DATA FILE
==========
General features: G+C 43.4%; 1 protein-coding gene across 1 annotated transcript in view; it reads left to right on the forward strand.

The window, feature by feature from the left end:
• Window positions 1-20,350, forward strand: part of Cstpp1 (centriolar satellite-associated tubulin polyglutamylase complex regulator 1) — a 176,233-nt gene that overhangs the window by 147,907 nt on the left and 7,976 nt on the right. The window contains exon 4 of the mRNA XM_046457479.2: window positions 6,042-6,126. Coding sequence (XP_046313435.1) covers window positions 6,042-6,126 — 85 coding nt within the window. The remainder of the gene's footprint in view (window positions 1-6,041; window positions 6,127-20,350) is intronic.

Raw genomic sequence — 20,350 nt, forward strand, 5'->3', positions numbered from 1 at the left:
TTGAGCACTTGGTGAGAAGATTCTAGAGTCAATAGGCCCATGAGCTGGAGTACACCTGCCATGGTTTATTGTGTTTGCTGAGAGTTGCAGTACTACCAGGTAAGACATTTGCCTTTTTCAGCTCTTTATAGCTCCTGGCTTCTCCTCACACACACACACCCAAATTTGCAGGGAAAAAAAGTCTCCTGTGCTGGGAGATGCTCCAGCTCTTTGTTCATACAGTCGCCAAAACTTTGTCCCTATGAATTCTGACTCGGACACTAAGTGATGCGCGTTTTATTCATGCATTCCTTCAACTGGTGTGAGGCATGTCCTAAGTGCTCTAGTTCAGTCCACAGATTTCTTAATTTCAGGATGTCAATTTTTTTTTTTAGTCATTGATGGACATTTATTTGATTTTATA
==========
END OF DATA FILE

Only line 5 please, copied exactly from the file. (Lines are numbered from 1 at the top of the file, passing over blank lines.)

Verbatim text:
TTGAGCACTTGGTGAGAAGATTCTAGAGTCAATAGGCCCATGAGCTGGAGTACACCTGCCATGGTTTATTGTGTTTGCTGAGAGTTGCAGTACTACCAGGTAAGACATTTGCCTTTTTCAGCTCTTTATAGCTCCTGGCTTCTCCTCACACACACACACCCAAATTTGCAGGGAAAAAAAGTCTCCTGTGCTGGGAGATGCTCCAGCTCTTTGTTCATACAGTCGCCAAAACTTTGTCCCTATGAATTCTGACTCGGACACTAAGTGATGCGCGTTTTATTCATGCATTCCTTCAACTGGTGTGAGGCATGTCCTAAGTGCTCTAGTTCAGTCCACAGATTTCTTAATTTCAGGATGTCAATTTTTTTTTTTAGTCATTGATGGACATTTATTTGATTTTATA